(b) Similarly, when the decomposition in (a) is repeated except that sodium carbonate is replaced by a stoichiometrically equivalent amount of calcium oxide, the amount of the decomposition of organic compound is substantially the same.

(c) Similarly, when the decomposition in (a) is repeated except that sodium carbonate is replaced by a stoichiometrically equivalent amount of calcium hydroxide, the amount of the decomposition of organic compound is substantially the same.

(d) Similarly, when the decomposition in (a) is repeated except that the p-dichlorobenzene is replaced by a stoichiometrically equivalent amount of tetrachlorobenzodioxin, one or more polychlorinated biphenyl, methylene chloride, chloroform, carbon tetrachloride, methylchloroform, 1,2-dichloroethane, 1,1,2,2-tetrachloroethane, dichlorofluoromethane, 1,2-dichloro-1,1,2,2-tetrafluoroethane, lindane, hexachlorobenzene, or combinations thereof, the amount of the decomposition of the organic compound is substantially the same.

(e) Similarly, when the decomposition in (a) is repeated except that the oxygen is replaced with a stoichometrically equivalent amount of air (having a stoichometrically equivalent amount of oxygen), ozone, hydrogen peroxide, or combinations thereof, the amount of the decomposition of the organic compound is substantially the same.

EXAMPLE 2 Sodium Carbonate Decomposition of Hexa-Dichlorobenzene

(a) Hexachlorobenzene is decomposed in the manner described in Example 1 (a). Hexachlorobenzene (0.735 mol) is placed in a metal reactor (6 mL) with water (2 g), sodium carbonate (0.45 g, 4.2 mmol) and oxygen (20 mmol). Hexachlorobenzene has 3 times the organic chlorine to be decomposed. This reaction mixture is heated at 373 C. for 27 min. at 250 atmospheres, then cooled to ambient. The reaction mixture is almost water-clear and shows a total organic carbon (TOC) of less than 0.04 wt. %.

(b) Similarly, when the decomposition in (a) is repeated except that sodium carbonate is replaced by a stoichiometrically equivalent amount of calcium oxide, the amount of the decomposition of organic compound is substantially the same.

(c) Similarly, when the decomposition in (a) is repeated except that sodium carbonate is replaced by a stoichiometrically equivalent amount of calcium hydroxide, the amount of the decomposition of organic compound is substantially the same.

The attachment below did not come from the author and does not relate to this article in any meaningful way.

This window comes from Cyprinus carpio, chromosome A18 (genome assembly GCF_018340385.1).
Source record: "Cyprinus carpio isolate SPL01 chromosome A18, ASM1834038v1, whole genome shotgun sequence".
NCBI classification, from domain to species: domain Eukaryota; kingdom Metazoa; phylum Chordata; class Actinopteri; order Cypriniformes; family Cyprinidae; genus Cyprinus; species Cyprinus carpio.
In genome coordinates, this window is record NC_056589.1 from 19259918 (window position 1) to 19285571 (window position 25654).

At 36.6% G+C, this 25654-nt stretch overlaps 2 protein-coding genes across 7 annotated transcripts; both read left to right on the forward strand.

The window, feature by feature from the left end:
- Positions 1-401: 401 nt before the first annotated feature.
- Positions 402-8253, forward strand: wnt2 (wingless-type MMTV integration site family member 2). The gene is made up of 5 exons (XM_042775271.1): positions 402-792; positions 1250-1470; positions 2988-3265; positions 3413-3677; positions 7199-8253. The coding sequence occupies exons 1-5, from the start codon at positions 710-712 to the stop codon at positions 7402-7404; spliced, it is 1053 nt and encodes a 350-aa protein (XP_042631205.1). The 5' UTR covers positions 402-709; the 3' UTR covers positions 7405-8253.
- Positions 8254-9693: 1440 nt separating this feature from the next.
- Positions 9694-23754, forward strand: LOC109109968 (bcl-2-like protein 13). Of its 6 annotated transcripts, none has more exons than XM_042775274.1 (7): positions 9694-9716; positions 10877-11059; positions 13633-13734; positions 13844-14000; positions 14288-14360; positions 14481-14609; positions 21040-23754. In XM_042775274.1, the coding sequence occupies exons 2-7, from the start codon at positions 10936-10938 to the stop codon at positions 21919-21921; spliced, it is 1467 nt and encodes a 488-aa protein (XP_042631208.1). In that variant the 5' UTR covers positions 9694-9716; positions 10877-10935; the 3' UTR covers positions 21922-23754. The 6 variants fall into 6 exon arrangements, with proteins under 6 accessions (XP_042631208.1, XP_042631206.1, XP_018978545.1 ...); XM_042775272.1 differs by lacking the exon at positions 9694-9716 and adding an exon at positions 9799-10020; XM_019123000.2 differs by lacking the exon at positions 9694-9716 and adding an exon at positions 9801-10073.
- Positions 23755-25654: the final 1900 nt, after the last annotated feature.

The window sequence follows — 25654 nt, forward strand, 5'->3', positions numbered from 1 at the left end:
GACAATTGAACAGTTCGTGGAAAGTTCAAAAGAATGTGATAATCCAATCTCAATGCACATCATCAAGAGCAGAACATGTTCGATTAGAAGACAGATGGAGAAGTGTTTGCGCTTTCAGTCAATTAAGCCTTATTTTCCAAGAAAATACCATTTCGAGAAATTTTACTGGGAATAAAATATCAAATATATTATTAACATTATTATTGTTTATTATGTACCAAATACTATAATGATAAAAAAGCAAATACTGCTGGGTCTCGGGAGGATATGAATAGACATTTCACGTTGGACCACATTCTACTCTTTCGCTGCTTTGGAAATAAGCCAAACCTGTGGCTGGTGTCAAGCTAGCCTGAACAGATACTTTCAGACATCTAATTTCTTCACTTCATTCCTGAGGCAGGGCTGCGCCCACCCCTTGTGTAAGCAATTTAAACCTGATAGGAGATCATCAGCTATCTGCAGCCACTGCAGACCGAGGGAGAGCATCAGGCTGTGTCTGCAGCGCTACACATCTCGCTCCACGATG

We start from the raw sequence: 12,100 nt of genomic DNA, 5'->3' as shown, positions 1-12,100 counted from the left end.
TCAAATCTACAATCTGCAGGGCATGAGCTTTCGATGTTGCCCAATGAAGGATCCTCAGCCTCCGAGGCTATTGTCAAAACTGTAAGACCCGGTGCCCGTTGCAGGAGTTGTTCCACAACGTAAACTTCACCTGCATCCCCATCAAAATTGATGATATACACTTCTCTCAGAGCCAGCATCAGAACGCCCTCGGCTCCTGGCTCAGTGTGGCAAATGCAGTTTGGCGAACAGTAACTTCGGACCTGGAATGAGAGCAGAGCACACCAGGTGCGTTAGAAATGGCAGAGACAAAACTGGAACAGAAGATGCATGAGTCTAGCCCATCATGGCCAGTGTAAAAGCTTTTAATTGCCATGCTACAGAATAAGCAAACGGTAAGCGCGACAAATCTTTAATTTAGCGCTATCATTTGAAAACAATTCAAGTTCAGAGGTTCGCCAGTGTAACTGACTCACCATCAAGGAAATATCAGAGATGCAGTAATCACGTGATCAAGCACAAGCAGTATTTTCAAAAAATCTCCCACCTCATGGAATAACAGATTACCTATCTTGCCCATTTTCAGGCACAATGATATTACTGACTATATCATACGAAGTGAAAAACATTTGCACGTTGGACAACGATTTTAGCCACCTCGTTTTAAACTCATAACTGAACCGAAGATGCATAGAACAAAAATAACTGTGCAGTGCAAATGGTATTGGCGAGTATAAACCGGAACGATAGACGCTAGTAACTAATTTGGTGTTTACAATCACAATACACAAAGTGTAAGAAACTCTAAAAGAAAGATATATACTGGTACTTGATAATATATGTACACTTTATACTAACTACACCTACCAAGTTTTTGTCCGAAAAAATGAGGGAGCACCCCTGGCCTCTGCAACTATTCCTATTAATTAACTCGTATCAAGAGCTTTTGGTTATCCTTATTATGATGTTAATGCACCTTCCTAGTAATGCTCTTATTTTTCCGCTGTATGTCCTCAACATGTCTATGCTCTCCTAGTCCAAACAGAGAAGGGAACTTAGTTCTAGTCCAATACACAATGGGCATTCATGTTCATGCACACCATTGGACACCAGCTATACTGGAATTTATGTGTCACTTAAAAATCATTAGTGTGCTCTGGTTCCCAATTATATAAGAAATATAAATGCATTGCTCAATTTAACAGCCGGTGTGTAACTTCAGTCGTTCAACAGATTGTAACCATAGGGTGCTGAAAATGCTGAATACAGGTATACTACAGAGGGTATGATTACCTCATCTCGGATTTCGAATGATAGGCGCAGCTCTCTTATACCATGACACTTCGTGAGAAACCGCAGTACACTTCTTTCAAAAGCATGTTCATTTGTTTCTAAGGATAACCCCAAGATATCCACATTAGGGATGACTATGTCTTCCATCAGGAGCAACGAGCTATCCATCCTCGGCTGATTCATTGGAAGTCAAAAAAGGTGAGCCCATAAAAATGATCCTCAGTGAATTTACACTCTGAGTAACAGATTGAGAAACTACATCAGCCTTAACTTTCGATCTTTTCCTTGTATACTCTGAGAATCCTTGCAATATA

(d) Similarly, when the decomposition in (a) is repeated except that the hexa-dichlorobenzene is replaced by a stoichiometrically equivalent amount of tetrachlorobenzodioxin, one or more polychlorinated biphenyl, methylene chloride, chloroform, carbon tetrachloride, methylchloroform, 1,2-dichloroethane, 1,1,2,2-tetrachloroethane, 1,1,2-trichloroethyline, dichlorofluoromethane, 1,2-dichloro-1,1,2,2-tetrafluoroethane, tetrachloroethylene, lindane, hexachlorobenzene, or combinations thereof, the amount of the decomposition of the organic compound is substantially the same.

(e) Similarly, when the decomposition in (a) is repeated except that the oxygen is replaced with a stoichometrically equivalent amount of air (having a stoichometrically equivalent amount of oxygen), ozone, hydrogen peroxide, or combinations thereof, the amount of the decomposition of the organic compound is substantially the same.

While only a few embodiments of the invention have been shown and described herein, it will become apparent to those skilled in the art that various modifications and changes can be made in the present invention to an improved method of hot water and supercritical water oxidation using specific reactants, such as sodium carbonate, and an oxidant without departing from the spirit and scope of the present invention. All such modification and changes coming within the scope of the appended claims are intended to be carried out thereby.

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Referenced by
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US6010632 *Apr 29, 1998Jan 4, 2000Sri InternationalHydrothermal oxidation of organic compounds with heterogenous neutralizing reagent